This weeks parsha begins with a strange juxtaposition in Jewish literature. G-d commands Moshe regarding Shemittah (The Sabbatical Year) at Mt. Sinai. Thus, Rashi asks, "What does Shemittah have to do with Mt. Sinai?". This question is the Modern Hebrew equivalent of "What’s that got to do with the price of tea in China?"
Rashi answers generally – that it’s to teach that all Mitzvot came from Sinai. However, the same juxtaposition appears at the very end of the parsha, which states, “And you shall keep My Sabbath and revere My Sanctuary, I am G-d.”. The Sabbath and the Sabbatical year are certainly linked. The Mikdash/Sanctuary is, according to the Ramban (with a whole heck of a lot of textual and forensic evidence) a prerpetual recreation of the revelation at Mt. Sinai. Yet, it’s not really bothersome that Shabbat and Mikdash are put side-by-side. Anticipating a later metaphor of A.J. Heschel, Ramban explains that the term ‘Mikdash’ is a reference to Shabbat itself – it’s a sanctuary in time.
The two imperatives, “Mora” and “Shmira”, highlight two different themes of holiness. One aspect of the Holy is that it’s a complete break from the temporal. It’s Wholly Other, belonging to a different quality of existence. When one steps foot into a Sanctuary, or when the sun goes down on Friday, there is a complete break with everything that came before. The second relates to the way in which the Holy interacts with the world around it. The Holy re-enters the mundane world as a polestar, raising up everything that comes within its sphere, sanctifying the mundane. This duality is reflected in nearly every expression of Holiness, be it temporal, spatial, or human. It is the central theme of the book of Vayikra as well.
The best example of the latter aspect of holiness is in our parsha as well. After recounting the laws of Shemittah and Yovel, the Torah records a number of laws that pertain to commercial and social justice (including a prohibition against overcharging, which could regulate the price of tea in China). The refrain through all of it is that we are enjoined to remember that the Earth all belongs to God, the lesson which the Sabbatical year is designed to reinforce. Thus, observance of Shemittah affects the behavior of the ensuing 6 years. Nonetheless, Shemittah has no independent Kedusha, no ‘Kedushat Ha-Zman’ (as opposed to Yovel, which does).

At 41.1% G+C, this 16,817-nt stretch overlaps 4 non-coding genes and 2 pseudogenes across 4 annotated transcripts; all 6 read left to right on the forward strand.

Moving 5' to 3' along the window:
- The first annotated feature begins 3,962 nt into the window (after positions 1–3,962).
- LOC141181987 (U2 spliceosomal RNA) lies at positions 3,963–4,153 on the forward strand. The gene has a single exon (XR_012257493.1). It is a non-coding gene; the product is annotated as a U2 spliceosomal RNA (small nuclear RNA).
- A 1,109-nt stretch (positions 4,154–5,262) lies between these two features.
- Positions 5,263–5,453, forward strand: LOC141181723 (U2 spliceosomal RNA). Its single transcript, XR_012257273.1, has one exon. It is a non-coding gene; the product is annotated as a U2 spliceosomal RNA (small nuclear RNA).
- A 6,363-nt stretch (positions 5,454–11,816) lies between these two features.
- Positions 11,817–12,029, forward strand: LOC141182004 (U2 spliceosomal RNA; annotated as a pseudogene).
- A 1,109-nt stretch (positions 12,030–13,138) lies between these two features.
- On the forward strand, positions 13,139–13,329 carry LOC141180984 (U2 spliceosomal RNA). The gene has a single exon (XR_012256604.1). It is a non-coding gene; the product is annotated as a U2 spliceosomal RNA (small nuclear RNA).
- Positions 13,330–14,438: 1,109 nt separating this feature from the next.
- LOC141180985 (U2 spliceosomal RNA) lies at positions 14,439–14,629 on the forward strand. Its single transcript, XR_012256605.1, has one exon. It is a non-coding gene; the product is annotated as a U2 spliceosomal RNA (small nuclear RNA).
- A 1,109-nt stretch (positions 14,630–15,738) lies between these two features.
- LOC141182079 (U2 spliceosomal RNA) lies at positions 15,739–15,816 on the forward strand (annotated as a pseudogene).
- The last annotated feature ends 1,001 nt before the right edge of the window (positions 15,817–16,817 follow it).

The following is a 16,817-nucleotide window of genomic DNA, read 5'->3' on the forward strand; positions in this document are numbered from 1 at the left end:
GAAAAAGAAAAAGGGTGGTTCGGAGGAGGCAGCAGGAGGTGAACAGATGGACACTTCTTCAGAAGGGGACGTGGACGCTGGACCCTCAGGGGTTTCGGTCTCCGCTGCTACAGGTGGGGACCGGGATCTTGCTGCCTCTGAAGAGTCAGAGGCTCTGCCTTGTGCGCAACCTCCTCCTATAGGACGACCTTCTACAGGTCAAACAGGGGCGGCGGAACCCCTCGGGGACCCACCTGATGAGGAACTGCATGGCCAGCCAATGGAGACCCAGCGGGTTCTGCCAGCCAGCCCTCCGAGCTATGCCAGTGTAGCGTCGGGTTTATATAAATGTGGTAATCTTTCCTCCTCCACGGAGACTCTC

Mt. Sinai, on the other hand, is almost the exact opposite. It has the independent holiness, but, at least initially, doesn’t reach beck to the world it left. For a brief moment, it was the place where G-d and man met. It was a holy place- no man could set foot upon it The next day, however, nothing persisted. This suggests that the initial experience was completely other-worldly, and couldn’t be ‘unpacked’ and integrated into a mundane reality. Only by placing it at the center of the community on a ongoing basis could God’s Presence begin to affect its context.
Thus, Shmittah and Har Sinai appear as competing ideas of Holiness – other-worldly vs. paradigmatic. The end of the parsha demonstrates that the normal case is that both are present and necessary. On Shabbat, it’s cessation from work on one day which shows that my work on the other six are chosen and meaningful. If I’m forced to create, my creativity is a mere compulsion. If I choose to create, and demonstrate this choice by demonstrating the ability to stop creating, then ipso facto, all of my creative labor becomes meaningful. Such it was with God’s creation, and so it is with our own (See Pachad Yitzchak’s first Ma’amar on Shabbos). It’s also the point that Neo makes when he suggests to the Mayor of Zion that ‘we control the machines and they don’t control us, because we can turn them off’.If you can’t turn them off, then you’re not in control of your world; it controls you. You’re not a creator, you’re a creature of compulsion.
If I may apply this to a contemporary setting – there’s a UO emphasis on the ‘Shmirah’: true holiness and this world are completely separate entities. Never the twain shall meet. God and Caesar, Jacob and Esau, have divided Olam Ha-Zeh and Olam Ha-Bah between them. MO seems to have the opposite problem. Holiness is diluted by being placed on the table with so many other things. Torah in the morning, secular studies in the afternoon. A year of Yeshiva, 4 of college. Shmittah and Torah – which feature prominently in next week’s parsha, and whose neglect are attributed as the cardinal failures of the First Jewish Commonwealth, are specifically prone to neglect. Instead of entering into the profane as holy objects, they are themselves profaned by being lumped together with the rest of the profane world.
True holiness is when these two elements are experienced at two sides of the same coin.